The smog of Beijing
Aquaponic units are perched atop the roofs of Beijing like small UFOs. Dome-shaped, they are for growing fish and vegetables using a water-cycling system.
Beijing, 14 September, in a hutong near Beixinqiao metro station: 167 μg/m3. In Switzerland the motorway would be shut down at this level of pollution – but for Beijing, the air is good. In winter, the concentration of fine particles often reaches 400 μg/m3. China’s growth is a blessing, but the cost is high.
Michael Eddy and I climb onto the roof of an old one-storey brick building. He has installed his aquaponic unit there. It consists of a tank with some sort of green plants growing on top of it tucked away under a geodesic dome made of triangular supports. After a few years in China, the Canadian artist decided to treat himself to this system.
In Shanghai, when I first heard about the growing number of tanks blubbering away on multi-storey residential buildings in China, and how private individuals were raising clean and healthy foods in them – such as lettuce and fish –, I thought it was just a rumour. I have no statistics, but Kai Kottenstede, a young German who has been studying China’s food crisis for years, told me later that aquaponic units are most likely only for the select few who have enough time and money.
It is in Beijing that I unexpectedly come across what I have been looking for.
Peppermint is growing on top of Eddy’s aquaponic unit, and some spinach and tomatoes. Below them, in the bathtub-sized tank, a few medium-sized carp are swimming around.
“It’s an ecological cycle,” says Eddy. “We just have to feed the fish. Their excretions fertilize the lettuce, which then purifies the water.” But it was hard work to get the system going and find the right balance. So far they have mainly harvested peppermint. According to Eddy, the spinach and tomatoes are not doing so well. They have also eaten two fish so far.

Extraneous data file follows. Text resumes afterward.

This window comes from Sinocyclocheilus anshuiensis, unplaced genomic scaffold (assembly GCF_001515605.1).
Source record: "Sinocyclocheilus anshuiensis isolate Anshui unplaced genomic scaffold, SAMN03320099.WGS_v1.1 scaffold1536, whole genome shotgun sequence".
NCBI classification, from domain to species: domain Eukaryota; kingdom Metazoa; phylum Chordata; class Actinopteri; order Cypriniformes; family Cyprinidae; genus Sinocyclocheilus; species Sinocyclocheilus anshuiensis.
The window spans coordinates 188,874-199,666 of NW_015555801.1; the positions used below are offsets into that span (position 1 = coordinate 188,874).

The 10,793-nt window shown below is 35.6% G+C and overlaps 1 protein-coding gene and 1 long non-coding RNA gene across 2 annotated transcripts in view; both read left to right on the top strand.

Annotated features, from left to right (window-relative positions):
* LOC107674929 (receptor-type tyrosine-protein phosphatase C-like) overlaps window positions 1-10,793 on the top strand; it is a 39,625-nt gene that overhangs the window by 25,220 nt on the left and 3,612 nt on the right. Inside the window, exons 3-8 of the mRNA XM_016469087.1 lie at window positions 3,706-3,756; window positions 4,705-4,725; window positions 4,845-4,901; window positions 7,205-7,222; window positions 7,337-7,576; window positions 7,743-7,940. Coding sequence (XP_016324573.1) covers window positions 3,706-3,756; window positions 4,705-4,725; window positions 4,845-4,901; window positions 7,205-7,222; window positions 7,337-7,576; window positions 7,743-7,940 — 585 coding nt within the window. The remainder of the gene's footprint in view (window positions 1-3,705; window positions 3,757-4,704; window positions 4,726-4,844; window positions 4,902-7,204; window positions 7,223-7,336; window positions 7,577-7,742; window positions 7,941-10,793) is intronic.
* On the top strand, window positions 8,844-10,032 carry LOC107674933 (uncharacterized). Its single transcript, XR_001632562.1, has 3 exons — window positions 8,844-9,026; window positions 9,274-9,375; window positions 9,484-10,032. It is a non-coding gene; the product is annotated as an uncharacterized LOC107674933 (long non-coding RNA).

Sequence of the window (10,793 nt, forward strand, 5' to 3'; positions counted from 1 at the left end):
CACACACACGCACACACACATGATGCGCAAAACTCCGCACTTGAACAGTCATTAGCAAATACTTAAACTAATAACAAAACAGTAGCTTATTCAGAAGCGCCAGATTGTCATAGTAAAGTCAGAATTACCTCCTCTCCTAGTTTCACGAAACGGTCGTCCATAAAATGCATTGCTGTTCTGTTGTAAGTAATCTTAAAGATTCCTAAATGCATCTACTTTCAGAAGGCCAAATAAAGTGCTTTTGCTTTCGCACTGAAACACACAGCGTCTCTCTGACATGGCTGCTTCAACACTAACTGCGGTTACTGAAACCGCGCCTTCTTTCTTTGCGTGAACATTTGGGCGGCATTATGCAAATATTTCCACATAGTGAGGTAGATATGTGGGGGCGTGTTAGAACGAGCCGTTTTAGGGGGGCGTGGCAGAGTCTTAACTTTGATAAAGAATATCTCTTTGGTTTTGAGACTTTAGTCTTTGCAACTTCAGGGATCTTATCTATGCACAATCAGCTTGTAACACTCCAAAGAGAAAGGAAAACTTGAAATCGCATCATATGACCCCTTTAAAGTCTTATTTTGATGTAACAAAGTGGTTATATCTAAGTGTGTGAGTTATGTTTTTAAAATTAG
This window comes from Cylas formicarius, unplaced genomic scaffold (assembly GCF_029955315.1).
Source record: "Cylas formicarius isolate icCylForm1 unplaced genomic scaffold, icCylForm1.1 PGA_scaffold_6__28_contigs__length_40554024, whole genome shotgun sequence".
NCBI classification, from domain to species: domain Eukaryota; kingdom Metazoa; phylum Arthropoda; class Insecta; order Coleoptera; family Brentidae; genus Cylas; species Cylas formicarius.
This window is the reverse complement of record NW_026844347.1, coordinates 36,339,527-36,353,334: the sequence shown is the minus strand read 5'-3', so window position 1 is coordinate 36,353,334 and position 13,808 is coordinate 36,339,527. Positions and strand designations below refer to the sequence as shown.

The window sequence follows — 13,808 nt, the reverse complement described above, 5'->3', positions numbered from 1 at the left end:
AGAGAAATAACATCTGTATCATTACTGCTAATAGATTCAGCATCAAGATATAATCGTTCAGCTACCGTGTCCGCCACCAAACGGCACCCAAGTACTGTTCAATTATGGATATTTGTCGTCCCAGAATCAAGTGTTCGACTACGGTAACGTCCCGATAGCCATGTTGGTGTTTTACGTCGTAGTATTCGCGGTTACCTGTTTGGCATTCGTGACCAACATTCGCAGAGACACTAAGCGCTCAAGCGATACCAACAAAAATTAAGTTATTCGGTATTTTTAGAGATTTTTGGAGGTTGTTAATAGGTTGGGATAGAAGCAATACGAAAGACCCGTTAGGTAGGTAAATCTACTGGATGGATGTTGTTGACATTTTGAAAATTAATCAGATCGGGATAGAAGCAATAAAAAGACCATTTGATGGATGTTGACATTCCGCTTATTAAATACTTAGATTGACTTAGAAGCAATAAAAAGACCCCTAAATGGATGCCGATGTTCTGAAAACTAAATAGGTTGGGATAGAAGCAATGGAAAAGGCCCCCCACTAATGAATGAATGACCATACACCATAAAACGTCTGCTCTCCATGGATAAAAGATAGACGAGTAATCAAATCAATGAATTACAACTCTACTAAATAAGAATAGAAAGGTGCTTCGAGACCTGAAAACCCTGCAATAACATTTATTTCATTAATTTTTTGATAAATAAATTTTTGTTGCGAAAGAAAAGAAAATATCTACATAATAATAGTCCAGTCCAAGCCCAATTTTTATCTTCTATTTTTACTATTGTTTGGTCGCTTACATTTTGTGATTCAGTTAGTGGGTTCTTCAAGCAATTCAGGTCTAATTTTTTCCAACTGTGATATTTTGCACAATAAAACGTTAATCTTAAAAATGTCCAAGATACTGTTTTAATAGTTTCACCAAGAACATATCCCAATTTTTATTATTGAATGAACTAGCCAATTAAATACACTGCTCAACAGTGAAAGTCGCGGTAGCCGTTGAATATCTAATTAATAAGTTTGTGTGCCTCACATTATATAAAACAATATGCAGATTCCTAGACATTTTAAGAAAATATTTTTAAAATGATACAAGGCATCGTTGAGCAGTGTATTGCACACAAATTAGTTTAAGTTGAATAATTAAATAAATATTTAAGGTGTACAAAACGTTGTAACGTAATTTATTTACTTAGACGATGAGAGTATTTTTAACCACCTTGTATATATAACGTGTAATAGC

This is not much when you consider that a group of almost ten architects, artists and paper tigers worked for several months to install the system, under the sceptical gaze of their hutong neighbours.
“China should actually be the ideal country for solutions like these, “Eddy says. There are plenty of good reasons to install such units – for example, they conserve more water than planting in the earth does. And for a farm, they are relatively space saving. He rubs the back of his neck. “For us, it was basically an experiment. We began working on it in 2013. The point was to learn to understand a topic like equilibrium together.”
Kai Kottenstede says the small water-tank movement is a reflection of something bigger: “Aquaponic systems are essentially about giving consumers total control of the production chain. In China, enterprises that take food safety seriously are taking the same route. They are incorporating every step of production, from the farm to delivery.”
Complete autarchy is the logical consequence and a way to opt out of a food system that provides people with little that is healthy.
Eddy’s Japanese wife, Emi Uemura, is holding the baby. They want to move soon – to Canada, where they will be able to concentrate on their work and not have to check what they eat all the time. In Beijing, Uemura can only go out with their child when the air is not too polluted. Otherwise she has to stay home. People who can afford it have water and air filters in their flats – and perhaps an aquaponic unit as well.